Photographs slowing down scrivener

I already know I have not done this correct, but would like some guidance in fixing things. I’m writing a nonfiction which is very heavy with photographs. I’m thrilled that I can see the photographs within the copy as it helps me to know where I need to add more to explain the text. However, I have been dragging these in, which is slowing things down. I see by this article … scrivener/ That I need to call them in. I suppose if I’m storing them elsewhere and I call them in I can see them? I can do what my publisher wants and just put Photograph 01:4 and cutline, but I’m a visual person and it really helps for me to see these photographs. So the question is, where are these photographs stored? In a folder on my desk top, or in the document. IF they are stored in the document won’t that still slow scrivener down? IF I store them outside of the document can I still print out drafts that show the document? I have a ton of Beta readers for this project and it would help if they could see the photographs as well as the text.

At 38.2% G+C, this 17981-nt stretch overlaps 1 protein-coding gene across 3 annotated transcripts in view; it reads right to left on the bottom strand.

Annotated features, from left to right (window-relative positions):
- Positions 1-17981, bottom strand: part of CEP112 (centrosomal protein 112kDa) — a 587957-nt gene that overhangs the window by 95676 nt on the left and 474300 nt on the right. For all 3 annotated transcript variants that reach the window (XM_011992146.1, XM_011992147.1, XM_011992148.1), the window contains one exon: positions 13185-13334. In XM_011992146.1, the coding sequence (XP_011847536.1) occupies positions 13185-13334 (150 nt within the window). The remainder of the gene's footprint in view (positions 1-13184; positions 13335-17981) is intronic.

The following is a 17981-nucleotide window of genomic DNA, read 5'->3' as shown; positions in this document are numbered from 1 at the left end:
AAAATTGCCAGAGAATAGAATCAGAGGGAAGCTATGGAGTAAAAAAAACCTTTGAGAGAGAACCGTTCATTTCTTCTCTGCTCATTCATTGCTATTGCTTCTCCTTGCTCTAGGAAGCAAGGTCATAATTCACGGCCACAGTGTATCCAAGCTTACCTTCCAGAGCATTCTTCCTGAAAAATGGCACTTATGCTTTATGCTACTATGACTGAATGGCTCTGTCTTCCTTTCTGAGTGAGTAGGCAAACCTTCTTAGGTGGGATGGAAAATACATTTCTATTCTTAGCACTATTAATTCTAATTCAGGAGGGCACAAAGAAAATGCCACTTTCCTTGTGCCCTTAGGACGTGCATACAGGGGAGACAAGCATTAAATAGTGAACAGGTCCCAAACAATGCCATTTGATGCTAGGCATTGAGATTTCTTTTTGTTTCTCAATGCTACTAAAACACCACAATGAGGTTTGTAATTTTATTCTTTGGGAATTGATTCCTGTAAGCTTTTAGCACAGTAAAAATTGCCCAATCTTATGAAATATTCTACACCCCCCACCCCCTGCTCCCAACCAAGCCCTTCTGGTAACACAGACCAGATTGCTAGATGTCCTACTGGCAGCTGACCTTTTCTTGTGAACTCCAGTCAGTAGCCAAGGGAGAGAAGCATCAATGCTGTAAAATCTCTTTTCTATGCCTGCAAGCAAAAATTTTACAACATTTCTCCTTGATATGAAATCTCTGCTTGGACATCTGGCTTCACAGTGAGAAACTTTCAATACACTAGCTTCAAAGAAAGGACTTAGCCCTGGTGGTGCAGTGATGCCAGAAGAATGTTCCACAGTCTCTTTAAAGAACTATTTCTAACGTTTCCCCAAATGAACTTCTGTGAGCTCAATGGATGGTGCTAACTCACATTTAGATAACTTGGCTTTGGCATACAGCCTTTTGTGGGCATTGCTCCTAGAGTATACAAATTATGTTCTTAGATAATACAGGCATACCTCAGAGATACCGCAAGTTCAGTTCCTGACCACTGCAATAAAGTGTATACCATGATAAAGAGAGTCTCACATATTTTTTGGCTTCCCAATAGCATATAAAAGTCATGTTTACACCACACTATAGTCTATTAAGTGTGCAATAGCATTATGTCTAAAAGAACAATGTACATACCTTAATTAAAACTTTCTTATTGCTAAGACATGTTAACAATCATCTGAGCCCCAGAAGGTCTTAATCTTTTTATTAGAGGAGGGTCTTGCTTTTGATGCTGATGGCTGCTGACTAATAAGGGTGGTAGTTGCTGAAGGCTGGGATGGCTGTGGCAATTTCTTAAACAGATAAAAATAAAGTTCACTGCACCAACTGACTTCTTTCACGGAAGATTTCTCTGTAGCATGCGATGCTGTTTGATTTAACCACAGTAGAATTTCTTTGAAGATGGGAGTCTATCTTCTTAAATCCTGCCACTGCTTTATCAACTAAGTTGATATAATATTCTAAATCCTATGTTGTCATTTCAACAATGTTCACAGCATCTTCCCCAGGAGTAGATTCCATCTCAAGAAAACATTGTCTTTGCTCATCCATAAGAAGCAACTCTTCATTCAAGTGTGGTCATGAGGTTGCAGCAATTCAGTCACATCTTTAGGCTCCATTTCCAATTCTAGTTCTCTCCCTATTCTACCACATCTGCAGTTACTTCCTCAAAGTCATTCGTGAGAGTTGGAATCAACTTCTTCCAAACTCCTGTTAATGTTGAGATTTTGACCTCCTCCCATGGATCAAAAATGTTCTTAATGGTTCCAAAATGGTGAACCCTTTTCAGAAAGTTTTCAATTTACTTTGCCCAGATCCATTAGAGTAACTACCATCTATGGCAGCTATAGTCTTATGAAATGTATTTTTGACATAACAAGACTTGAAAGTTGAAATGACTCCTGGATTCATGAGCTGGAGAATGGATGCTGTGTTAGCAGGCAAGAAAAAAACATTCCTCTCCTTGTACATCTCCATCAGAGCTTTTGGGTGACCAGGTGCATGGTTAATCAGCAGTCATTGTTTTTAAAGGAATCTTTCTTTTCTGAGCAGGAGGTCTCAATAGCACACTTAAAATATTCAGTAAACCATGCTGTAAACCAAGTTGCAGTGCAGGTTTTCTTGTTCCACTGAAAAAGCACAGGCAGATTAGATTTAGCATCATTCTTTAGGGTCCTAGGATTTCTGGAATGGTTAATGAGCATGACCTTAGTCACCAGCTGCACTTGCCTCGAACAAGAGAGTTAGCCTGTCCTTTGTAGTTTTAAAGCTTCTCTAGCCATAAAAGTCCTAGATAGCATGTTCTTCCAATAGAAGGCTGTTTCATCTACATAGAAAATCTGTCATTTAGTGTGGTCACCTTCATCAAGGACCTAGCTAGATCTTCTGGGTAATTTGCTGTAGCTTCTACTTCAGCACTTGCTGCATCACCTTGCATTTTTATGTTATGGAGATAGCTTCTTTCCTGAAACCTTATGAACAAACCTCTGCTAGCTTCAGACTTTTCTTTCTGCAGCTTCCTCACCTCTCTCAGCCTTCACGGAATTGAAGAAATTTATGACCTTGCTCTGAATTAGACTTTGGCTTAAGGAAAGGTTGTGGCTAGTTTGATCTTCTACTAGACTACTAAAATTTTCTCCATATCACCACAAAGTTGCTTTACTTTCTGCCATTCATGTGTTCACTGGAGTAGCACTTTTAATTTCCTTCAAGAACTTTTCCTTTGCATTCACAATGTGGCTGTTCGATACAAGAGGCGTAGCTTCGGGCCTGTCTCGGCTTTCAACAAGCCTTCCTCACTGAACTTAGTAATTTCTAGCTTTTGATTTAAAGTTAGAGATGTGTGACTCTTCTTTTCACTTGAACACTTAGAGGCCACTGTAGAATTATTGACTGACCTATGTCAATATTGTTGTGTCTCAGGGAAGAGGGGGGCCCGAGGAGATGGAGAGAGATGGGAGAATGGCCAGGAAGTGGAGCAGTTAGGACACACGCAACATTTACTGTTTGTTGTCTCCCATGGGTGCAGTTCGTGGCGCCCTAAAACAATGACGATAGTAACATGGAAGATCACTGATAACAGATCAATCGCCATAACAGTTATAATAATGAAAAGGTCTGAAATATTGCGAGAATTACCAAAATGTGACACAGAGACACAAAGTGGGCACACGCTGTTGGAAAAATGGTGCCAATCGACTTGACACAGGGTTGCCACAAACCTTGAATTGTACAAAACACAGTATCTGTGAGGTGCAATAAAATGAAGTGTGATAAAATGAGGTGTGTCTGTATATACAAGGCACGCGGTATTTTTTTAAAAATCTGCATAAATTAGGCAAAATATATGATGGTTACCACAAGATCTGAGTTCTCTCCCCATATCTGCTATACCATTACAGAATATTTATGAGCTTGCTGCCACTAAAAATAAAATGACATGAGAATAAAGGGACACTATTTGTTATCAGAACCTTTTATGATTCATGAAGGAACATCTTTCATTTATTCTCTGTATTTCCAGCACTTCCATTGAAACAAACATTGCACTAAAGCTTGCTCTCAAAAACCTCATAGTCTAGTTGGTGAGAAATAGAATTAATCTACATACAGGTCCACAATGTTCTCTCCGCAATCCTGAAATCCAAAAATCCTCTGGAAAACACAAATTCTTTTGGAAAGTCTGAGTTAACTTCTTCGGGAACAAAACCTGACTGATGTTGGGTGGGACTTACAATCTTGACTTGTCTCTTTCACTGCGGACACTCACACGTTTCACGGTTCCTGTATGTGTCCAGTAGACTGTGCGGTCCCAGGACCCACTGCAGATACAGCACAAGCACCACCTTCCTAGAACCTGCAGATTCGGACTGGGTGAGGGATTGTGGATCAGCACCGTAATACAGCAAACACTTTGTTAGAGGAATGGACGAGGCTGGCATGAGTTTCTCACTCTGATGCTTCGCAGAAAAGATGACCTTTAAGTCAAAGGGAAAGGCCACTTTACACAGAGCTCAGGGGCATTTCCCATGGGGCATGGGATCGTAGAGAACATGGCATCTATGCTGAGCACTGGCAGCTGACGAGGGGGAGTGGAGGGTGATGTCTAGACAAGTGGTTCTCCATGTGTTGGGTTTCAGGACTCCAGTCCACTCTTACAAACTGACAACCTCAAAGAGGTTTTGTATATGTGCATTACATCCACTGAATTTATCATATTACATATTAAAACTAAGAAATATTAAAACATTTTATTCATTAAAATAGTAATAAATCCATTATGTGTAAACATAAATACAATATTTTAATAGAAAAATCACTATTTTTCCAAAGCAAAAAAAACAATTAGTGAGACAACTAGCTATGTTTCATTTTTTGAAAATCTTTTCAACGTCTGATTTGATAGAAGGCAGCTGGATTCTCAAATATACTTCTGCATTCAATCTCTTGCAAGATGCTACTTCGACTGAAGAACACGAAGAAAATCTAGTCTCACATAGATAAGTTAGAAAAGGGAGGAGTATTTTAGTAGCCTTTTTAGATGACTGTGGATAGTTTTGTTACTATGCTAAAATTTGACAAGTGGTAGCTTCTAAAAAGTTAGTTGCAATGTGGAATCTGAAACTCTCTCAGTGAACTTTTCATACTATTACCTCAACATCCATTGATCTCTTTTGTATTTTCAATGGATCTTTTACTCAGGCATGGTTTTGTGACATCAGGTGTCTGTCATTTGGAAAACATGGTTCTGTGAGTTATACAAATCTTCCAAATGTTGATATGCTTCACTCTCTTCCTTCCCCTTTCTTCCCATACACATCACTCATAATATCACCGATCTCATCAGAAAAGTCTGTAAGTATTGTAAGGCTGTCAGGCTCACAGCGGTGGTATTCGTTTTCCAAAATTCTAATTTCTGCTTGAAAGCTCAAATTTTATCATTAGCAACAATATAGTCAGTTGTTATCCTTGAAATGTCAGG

Any tutorials, video etc that helps with this please let me know.

Thanks in advance.

Have you tried sub-dividing your project into three or four separate parts treated as separate projects? Just a thought, if the photographs are placing too great a demand on your computer’s resources.

I think you want to use “links”. I’m not the expert, but if you look in the user manual there shoudl be a descriptive section to do that.

I would second the advice to use links instead of embedding the graphics directly into the text file. Given how Scrivener works with auto-save, there are limits (relatively high limits, depending on machine performance, particularly write speed, so SSD Macs will be better off) to how many images you can feasibly store in a single text file.

To link to a graphic, use the Edit/Insert/Image Linked to File… menu command. Locate the file and select it. The result will be identical to what you are used to in the editor. You can see where the picture will go, and what it looks like.

The picture will be loaded from outside of the project whenever you first look at the file, and then cached for speed from then on. Consequently, if you update the images outside of Scrivener, you’ll need to reload the project. One thing, when working with links, is to make sure the original graphic is stored in a static location. These links are fixed pointers to locations on your drive. If you move or rename the image the link will be broken (until you fix it). Thus, it is okay to work on a satellite machine—you won’t see thumbnails on the second machine, just placeholders, but when you return everything will link back up.

You can read more about all of this in §15.5.3, starting on page 216 of the user manual PDF.